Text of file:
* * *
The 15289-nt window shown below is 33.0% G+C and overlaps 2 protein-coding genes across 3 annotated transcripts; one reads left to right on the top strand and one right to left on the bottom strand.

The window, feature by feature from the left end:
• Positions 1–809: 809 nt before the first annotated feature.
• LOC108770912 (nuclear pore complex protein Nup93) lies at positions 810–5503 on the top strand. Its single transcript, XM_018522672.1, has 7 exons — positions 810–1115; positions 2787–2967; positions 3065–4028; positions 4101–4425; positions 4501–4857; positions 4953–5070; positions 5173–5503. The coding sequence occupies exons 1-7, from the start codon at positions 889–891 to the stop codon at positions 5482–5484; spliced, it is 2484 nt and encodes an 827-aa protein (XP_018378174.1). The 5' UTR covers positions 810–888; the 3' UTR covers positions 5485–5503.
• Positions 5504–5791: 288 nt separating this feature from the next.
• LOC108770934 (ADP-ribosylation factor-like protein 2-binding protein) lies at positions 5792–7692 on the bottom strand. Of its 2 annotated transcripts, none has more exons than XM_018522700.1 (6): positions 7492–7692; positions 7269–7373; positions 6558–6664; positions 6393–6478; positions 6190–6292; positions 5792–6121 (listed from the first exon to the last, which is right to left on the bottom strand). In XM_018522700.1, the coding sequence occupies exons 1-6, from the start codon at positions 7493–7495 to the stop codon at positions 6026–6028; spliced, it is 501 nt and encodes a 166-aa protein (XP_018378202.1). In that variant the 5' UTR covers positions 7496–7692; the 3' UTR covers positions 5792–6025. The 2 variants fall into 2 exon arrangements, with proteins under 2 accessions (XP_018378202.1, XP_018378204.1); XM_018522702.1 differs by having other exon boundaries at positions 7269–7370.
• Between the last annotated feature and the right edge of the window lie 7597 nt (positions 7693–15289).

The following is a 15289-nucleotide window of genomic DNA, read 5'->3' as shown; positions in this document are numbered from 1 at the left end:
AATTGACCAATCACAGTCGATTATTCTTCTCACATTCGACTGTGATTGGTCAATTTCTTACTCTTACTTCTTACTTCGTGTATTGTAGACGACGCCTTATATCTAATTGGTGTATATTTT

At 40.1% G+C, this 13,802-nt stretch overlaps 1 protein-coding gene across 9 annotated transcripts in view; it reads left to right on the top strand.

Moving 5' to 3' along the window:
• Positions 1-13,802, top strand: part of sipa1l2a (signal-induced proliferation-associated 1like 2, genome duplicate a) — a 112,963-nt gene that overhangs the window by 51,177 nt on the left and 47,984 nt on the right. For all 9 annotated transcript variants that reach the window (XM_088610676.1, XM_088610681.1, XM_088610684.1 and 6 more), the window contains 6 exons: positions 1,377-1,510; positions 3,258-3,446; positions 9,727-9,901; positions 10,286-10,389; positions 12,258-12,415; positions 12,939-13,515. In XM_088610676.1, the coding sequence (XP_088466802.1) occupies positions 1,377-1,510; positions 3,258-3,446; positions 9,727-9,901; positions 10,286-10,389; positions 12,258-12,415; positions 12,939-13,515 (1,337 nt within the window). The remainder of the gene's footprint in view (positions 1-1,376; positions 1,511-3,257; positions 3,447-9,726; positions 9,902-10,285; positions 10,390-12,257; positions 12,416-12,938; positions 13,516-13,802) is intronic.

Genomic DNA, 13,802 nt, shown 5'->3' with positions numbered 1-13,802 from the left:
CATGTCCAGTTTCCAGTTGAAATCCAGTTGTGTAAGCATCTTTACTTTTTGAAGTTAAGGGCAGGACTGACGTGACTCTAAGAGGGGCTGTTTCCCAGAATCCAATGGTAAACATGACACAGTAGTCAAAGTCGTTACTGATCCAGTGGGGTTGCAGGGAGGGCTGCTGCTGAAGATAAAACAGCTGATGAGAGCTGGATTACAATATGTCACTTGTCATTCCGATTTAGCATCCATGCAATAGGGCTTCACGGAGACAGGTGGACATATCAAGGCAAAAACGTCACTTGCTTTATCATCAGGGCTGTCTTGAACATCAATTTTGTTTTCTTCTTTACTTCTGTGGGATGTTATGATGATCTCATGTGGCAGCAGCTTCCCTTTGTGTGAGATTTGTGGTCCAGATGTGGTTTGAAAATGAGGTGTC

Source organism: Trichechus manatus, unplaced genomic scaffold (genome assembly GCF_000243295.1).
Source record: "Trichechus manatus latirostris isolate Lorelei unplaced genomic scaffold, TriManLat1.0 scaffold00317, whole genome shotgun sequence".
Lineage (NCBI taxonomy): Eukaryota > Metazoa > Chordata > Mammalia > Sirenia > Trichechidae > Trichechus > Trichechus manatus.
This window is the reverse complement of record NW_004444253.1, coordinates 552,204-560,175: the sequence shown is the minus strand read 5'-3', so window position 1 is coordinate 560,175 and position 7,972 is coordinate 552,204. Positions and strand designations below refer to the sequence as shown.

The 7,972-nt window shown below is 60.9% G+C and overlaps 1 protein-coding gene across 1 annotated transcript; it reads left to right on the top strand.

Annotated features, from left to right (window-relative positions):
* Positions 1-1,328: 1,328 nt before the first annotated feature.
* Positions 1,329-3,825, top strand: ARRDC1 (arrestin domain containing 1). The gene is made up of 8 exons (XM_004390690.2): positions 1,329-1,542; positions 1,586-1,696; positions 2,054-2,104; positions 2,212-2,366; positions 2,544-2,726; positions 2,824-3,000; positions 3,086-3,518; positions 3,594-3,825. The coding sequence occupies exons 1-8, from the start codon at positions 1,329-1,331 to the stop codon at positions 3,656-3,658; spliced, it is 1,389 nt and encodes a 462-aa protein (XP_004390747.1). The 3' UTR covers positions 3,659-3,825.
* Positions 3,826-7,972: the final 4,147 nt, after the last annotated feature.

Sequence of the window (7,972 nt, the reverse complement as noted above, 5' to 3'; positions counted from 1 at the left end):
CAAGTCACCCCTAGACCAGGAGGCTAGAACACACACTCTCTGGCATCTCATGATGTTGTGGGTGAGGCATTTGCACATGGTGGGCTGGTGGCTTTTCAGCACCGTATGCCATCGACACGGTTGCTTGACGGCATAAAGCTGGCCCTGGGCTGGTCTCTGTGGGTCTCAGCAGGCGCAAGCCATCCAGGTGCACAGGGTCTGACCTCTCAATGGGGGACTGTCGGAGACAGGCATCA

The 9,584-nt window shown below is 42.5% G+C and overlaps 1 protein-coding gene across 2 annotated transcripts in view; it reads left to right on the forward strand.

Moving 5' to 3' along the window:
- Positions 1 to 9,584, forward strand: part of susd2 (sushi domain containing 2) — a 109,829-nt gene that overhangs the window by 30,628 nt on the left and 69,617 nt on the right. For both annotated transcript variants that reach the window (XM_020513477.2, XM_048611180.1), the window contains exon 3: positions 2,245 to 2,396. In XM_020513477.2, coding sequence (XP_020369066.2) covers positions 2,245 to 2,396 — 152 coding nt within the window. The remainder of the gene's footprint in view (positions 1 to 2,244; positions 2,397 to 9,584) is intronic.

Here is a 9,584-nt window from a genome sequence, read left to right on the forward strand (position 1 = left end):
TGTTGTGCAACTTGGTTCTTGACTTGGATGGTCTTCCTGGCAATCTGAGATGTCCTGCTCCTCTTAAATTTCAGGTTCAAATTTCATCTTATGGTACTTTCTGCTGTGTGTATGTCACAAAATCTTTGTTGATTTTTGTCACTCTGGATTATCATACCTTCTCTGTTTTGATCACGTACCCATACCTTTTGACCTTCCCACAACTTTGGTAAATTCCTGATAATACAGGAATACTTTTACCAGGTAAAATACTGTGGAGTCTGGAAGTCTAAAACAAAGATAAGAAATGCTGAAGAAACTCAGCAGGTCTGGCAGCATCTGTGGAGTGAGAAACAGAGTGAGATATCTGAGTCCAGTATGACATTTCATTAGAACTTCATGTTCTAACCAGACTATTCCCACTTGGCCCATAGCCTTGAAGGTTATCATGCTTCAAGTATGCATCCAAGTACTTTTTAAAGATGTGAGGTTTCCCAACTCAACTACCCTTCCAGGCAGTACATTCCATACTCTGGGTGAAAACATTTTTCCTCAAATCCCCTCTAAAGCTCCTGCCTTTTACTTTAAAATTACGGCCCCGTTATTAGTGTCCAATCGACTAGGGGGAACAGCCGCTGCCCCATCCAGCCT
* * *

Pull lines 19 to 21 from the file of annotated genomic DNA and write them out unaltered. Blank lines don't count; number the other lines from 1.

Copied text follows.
The 7,972-nt window shown below is 60.9% G+C and overlaps 1 protein-coding gene across 1 annotated transcript; it reads left to right on the top strand.

Annotated features, from left to right (window-relative positions):
* Positions 1-1,328: 1,328 nt before the first annotated feature.